Most of us have a false impression of science as a surefire, deliberate, step-by-step method for finding things out and getting things done. Read more...
Most of us have a false impression of science as a surefire, deliberate, step-by-step method for finding things out and getting things done. In fact, says Firestein, more often than not, science is like looking for a black cat in a dark room, and there may not be a cat in the room. The process is more hit-or-miss than you might imagine, with much stumbling and groping after phantoms. But it is exactly this "not knowing," this puzzling over thorny questions or inexplicable data, that gets researchers into the lab early and keeps them there late, the thing that propels them, the very driving force of science. Firestein shows how scientists use ignorance to program their work, to identify what should be done, what the next steps are, and where they should concentrate their energies. And he includes a catalog of how scientists use ignorance, consciously or unconsciously--a remarkable range of approaches that includes looking for connections to other research, revisiting apparently settled questions, using small questions to get at big ones, and tackling a problem simply out of curiosity. The book concludes with four case histories--in cognitive psychology, theoretical physics, astronomy, and neuroscience--that provide a feel for the nuts and bolts of ignorance, the day-to-day battle that goes on in scientific laboratories and in scientific minds with questions that range from the quotidian to the profound.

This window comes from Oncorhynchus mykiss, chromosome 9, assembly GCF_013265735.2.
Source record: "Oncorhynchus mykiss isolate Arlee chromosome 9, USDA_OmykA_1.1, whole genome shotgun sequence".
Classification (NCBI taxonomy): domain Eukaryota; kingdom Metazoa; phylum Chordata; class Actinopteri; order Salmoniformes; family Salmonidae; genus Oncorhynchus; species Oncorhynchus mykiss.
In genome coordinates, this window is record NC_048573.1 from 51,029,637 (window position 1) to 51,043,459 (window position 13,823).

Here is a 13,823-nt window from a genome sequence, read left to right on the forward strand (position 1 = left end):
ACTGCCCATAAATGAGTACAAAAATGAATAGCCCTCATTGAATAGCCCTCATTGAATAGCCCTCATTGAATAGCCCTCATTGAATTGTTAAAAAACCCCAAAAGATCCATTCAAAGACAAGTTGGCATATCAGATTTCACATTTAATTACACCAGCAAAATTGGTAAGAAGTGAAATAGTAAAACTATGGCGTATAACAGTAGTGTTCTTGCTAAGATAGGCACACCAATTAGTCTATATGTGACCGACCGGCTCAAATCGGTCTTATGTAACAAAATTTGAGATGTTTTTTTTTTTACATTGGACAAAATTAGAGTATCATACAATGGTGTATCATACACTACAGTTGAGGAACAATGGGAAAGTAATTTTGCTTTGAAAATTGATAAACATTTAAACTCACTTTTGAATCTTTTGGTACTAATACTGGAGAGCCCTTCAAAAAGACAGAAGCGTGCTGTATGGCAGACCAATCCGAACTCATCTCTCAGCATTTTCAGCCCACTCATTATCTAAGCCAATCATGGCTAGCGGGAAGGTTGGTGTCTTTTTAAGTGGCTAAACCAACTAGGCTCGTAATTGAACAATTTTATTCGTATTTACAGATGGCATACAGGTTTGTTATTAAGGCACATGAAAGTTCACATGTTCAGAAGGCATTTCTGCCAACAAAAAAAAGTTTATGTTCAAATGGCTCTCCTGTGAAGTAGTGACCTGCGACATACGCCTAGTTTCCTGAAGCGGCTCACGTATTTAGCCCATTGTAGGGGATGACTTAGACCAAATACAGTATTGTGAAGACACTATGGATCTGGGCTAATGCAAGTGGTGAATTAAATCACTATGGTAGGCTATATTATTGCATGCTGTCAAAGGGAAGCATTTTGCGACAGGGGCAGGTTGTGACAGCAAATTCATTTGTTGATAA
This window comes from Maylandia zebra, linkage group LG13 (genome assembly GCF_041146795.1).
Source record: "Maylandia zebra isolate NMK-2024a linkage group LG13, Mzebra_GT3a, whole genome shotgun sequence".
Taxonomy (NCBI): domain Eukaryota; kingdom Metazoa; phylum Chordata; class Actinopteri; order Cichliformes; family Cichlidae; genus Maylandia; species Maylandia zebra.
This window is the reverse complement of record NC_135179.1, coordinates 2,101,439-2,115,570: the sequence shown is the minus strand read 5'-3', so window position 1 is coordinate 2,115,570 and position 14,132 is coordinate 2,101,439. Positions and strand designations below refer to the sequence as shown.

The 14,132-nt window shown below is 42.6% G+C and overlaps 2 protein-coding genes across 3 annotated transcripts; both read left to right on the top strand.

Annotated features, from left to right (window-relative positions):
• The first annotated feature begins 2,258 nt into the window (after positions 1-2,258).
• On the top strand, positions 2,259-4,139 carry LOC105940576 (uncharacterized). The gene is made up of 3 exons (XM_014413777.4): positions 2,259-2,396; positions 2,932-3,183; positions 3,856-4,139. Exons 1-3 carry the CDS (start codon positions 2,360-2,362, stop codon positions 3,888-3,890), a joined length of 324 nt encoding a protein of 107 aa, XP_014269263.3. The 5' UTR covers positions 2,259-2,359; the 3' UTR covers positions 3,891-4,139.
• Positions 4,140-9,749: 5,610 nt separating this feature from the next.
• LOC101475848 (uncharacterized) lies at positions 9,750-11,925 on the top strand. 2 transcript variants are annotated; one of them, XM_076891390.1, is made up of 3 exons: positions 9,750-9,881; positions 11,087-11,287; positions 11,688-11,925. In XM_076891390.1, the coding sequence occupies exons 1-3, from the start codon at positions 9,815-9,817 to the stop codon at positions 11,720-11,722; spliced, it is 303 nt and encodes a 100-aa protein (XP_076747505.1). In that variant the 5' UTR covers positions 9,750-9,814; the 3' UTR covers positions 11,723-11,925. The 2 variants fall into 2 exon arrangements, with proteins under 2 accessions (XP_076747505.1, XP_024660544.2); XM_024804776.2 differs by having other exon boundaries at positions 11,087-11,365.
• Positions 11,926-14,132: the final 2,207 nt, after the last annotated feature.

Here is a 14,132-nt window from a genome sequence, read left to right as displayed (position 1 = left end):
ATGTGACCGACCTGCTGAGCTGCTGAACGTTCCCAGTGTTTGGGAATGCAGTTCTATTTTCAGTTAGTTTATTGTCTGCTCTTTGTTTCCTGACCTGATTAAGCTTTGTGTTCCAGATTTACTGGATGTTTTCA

Turning the conventional idea about science on its head, Ignorance opens a new window on the true nature of research. It is a must-read for anyone curious about science.
Publishers Weekly® Reviews
- Reviewed in: Publishers Weekly, page .
- Review Date: 2012-03-05
- Reviewer: Staff
Scientists do not sit in the light looking for facts they know exist, waiting to be discovered, says Firestein, chair of the biological sciences departments at Columbia University. Rather, the scientist is in a dark room, bumbling around till she finds the light switch, turns on the light, and then runs into another dark room to repeat the process. In other words, science is based on ignorance, not knowledge. A corollary to the ignorance principle is that the results of research are not predictable. An experiment can prove fruitless because the facts don’t exist. Firestein uses case studies in cognitive science, theoretical physics, astronomy, and neuroscience to demonstrate how ignorance is foundational to science. But with experience, according to Firestein, scientists can learn to frame their ignorance into specific questions that are solvable. One neuroscientist began to approach what she didn’t know about the human brain by doing a small experiment with a talking parrot, hoping the results would allow her to frame larger questions. Firestein challenges our culture’s pat view of science as a simple process of placing one brick of knowledge on top of another in a simple progression toward greater knowledge. (May)